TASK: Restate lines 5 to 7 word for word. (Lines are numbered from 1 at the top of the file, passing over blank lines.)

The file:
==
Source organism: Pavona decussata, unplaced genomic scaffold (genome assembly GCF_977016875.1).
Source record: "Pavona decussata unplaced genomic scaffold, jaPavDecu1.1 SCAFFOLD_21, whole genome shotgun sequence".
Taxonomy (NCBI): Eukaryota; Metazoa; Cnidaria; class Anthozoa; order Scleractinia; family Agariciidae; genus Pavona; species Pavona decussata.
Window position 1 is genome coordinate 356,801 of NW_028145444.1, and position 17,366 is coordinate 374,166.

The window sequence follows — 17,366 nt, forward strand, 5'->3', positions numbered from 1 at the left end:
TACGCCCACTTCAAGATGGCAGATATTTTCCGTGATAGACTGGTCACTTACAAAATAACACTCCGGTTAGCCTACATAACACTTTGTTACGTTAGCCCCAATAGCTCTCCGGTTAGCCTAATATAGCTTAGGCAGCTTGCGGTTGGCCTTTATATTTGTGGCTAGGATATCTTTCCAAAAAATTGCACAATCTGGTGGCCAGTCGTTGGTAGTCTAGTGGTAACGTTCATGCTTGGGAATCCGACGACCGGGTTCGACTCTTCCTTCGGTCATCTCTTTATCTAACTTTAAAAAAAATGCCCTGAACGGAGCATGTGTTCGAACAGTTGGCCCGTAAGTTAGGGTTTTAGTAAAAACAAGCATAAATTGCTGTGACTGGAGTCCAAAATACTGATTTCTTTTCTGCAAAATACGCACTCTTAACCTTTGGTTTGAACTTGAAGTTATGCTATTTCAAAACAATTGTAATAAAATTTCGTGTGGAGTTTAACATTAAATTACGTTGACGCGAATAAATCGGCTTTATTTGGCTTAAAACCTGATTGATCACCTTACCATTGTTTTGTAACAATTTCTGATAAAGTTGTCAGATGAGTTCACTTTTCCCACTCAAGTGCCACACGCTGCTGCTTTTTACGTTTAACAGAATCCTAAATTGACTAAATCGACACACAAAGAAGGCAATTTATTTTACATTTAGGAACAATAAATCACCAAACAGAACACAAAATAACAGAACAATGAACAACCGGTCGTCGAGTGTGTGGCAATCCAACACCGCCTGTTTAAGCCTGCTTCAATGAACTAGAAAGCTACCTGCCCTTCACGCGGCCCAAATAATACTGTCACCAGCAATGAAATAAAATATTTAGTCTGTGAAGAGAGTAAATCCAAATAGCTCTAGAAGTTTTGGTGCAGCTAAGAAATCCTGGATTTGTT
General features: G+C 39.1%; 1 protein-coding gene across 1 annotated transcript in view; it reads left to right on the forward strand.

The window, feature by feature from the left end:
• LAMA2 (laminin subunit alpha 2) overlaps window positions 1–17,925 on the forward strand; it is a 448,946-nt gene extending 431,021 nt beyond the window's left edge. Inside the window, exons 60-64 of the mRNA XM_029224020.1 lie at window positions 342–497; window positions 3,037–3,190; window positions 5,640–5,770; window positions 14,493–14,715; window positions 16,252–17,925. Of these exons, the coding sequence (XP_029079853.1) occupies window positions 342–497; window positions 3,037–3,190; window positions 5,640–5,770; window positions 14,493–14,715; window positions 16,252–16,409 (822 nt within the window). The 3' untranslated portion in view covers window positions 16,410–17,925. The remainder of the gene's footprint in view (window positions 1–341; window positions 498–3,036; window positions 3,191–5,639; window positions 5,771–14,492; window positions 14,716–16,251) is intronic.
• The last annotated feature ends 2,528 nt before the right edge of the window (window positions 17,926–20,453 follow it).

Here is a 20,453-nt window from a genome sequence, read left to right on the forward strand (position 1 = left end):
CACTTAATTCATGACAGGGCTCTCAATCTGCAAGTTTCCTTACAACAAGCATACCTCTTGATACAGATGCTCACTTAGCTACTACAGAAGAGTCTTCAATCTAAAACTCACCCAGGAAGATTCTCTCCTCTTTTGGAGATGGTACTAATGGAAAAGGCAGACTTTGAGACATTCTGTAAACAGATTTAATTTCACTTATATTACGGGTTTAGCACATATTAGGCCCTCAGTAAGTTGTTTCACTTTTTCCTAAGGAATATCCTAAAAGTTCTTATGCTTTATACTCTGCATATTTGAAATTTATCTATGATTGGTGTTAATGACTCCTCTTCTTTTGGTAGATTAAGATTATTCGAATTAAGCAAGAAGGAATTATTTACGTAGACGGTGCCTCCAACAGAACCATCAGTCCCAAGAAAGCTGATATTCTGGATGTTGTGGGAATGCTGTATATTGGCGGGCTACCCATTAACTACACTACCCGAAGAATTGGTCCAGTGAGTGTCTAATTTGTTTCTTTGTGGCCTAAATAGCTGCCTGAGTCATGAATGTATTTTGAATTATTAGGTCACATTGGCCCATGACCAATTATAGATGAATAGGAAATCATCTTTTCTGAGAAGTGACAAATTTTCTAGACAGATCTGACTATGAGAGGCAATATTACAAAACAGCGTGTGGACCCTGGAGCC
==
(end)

The window sequence follows — 17,366 nt, forward strand, 5'->3', positions numbered from 1 at the left end:
TACGCCCACTTCAAGATGGCAGATATTTTCCGTGATAGACTGGTCACTTACAAAATAACACTCCGGTTAGCCTACATAACACTTTGTTACGTTAGCCCCAATAGCTCTCCGGTTAGCCTAATATAGCTTAGGCAGCTTGCGGTTGGCCTTTATATTTGTGGCTAGGATATCTTTCCAAAAAATTGCACAATCTGGTGGCCAGTCGTTGGTAGTCTAGTGGTAACGTTCATGCTTGGGAATCCGACGACCGGGTTCGACTCTTCCTTCGGTCATCTCTTTATCTAACTTTAAAAAAAATGCCCTGAACGGAGCATGTGTTCGAACAGTTGGCCCGTAAGTTAGGGTTTTAGTAAAAACAAGCATAAATTGCTGTGACTGGAGTCCAAAATACTGATTTCTTTTCTGCAAAATACGCACTCTTAACCTTTGGTTTGAACTTGAAGTTATGCTATTTCAAAACAATTGTAATAAAATTTCGTGTGGAGTTTAACATTAAATTACGTTGACGCGAATAAATCGGCTTTATTTGGCTTAAAACCTGATTGATCACCTTACCATTGTTTTGTAACAATTTCTGATAAAGTTGTCAGATGAGTTCACTTTTCCCACTCAAGTGCCACACGCTGCTGCTTTTTACGTTTAACAGAATCCTAAATTGACTAAATCGACACACAAAGAAGGCAATTTATTTTACATTTAGGAACAATAAATCACCAAACAGAACACAAAATAACAGAACAATGAACAACCGGTCGTCGAGTGTGTGGCAATCCAACACCGCCTGTTTAAGCCTGCTTCAATGAACTAGAAAGCTACCTGCCCTTCACGCGGCCCAAATAATACTGTCACCAGCAATGAAATAAAATATTTAGTCTGTGAAGAGAGTAAATCCAAATAGCTCTAGAAGTTTTGGTGCAGCTAAGAAATCCTGGATTTGTT
General features: G+C 39.1%; 1 protein-coding gene across 1 annotated transcript in view; it reads left to right on the forward strand.